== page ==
More to the point, I've been looking into agmatine supplementation (agmatine sulfate), and found an abstract i shall share:
Recent evidence suggests that agmatine, which is an intermediate in polyamine biosynthesis, might be an important neurotransmitter in mammals. Agmatine is synthesized in the brain, stored in synaptic vesicles in regionally selective neurons, accumulated by uptake, released by depolarization, and inactivated by agmatinase. Agmatine binds to alpha2-adrenoceptors and imidazoline binding sites, and blocks NMDA receptor channels and other ligand-gated cationic channels. Furthermore, agmatine inhibits nitric oxide synthase, and induces the release of some peptide hormones. As a result of its ability to inhibit both hyperalgesia and tolerance to, and withdrawal from, morphine, and its neuroprotective activity, agmatine has potential as a treatment of chronic pain, addictive states and brain injury.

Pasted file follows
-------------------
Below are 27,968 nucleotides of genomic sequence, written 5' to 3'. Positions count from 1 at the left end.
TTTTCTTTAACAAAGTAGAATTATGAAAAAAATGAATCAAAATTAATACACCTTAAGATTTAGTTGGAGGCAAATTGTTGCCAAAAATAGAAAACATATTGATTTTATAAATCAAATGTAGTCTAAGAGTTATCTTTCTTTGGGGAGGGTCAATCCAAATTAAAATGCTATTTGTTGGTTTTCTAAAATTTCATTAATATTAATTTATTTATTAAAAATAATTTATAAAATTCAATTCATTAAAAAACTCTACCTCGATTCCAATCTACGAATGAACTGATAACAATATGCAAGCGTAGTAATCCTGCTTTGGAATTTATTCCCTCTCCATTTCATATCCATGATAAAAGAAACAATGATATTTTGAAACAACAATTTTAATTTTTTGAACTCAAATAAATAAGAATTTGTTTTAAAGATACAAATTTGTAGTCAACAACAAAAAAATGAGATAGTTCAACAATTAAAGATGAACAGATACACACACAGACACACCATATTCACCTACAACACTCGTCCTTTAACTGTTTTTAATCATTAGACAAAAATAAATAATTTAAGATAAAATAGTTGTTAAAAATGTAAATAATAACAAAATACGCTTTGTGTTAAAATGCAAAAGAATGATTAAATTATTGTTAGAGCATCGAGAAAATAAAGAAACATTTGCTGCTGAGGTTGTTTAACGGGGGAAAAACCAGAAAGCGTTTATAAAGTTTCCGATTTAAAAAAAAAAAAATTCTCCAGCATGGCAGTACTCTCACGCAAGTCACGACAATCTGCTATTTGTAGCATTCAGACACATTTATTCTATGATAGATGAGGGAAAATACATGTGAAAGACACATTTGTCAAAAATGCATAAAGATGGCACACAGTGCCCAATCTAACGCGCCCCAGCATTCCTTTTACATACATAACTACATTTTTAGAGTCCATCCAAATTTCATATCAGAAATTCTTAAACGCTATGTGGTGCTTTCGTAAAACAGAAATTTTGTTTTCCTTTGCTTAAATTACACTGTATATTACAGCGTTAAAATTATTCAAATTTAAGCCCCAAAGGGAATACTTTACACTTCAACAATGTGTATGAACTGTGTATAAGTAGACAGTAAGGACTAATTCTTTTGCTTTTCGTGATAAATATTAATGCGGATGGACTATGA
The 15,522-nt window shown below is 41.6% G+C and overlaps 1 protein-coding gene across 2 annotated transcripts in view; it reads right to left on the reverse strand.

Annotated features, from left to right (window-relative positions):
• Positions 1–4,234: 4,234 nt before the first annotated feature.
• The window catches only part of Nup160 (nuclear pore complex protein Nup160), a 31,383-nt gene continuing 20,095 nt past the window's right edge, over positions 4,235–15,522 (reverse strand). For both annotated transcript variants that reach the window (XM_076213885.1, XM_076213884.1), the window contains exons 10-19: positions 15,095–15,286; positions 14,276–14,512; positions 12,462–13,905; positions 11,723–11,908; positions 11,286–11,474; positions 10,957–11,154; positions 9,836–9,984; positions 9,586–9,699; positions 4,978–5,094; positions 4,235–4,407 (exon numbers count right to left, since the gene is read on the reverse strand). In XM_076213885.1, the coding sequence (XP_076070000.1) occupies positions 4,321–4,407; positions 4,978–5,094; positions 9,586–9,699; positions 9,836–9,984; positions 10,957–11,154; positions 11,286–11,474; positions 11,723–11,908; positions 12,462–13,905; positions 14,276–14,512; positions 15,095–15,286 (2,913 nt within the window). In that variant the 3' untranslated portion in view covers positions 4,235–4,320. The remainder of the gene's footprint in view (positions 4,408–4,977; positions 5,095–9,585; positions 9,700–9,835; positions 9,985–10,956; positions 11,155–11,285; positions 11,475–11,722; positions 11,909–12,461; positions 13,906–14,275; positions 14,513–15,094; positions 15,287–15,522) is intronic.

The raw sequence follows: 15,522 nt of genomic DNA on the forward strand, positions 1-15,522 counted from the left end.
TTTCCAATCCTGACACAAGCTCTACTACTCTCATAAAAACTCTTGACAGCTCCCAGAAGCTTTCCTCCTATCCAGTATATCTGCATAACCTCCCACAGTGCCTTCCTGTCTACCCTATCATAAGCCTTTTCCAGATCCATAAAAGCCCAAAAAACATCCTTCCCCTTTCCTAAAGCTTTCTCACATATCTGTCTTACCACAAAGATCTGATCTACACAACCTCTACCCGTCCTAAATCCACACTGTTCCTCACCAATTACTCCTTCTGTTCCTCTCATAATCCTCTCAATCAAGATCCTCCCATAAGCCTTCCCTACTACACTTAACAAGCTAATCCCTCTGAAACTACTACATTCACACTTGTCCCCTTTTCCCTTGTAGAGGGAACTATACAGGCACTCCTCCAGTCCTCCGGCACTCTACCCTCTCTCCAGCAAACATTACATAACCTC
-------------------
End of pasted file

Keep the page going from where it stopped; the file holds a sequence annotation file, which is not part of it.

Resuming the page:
And also, 'Neuroprotective effects of receptor imidazoline 2 and its endogenous ligand agmatine' - here is the abstract:
Receptor imidazoline 2 (I(2)) is one of the imidazoline receptors with high affinity for [(3)H]-idazoxan. Receptor I(2), being classified into I(2A) and I(2B) subtypes, is mainly localized to the outer membrane of mitochondria in liver, kidney and brain. Receptor I(2), displaying high similarity of sequence with monoamine oxidase-B (MAO-B), is structurally related to MAO-B, but the I(2) imidazoline binding site (I(2)BS) with ligand is distinct from the catalytic site of MAO-B. Agmatine is the endogenous ligand of receptor I(2). Accumulating evidence have revealed that the activation of receptors I(2) may produce neuroprotective effects by increasing expression of glial fibrillary acidic protein (GFAP) in astrocytes, inhibiting activity of MAO, reducing calcium overload in cells. Agmatine exerts neuroprotection against ischemia-hypoxia, injury, glutamate-induced neurotoxicity by activating imidazoline receptors, blocking N-methyl-D-aspartate (NMDA) receptor, inhibiting all isoforms of nitric oxide synthase (NOS), and selectively blocking the voltage-gated calcium channels (VGCC). It would be expected that agmatine is one of the potential neuroprotective agents.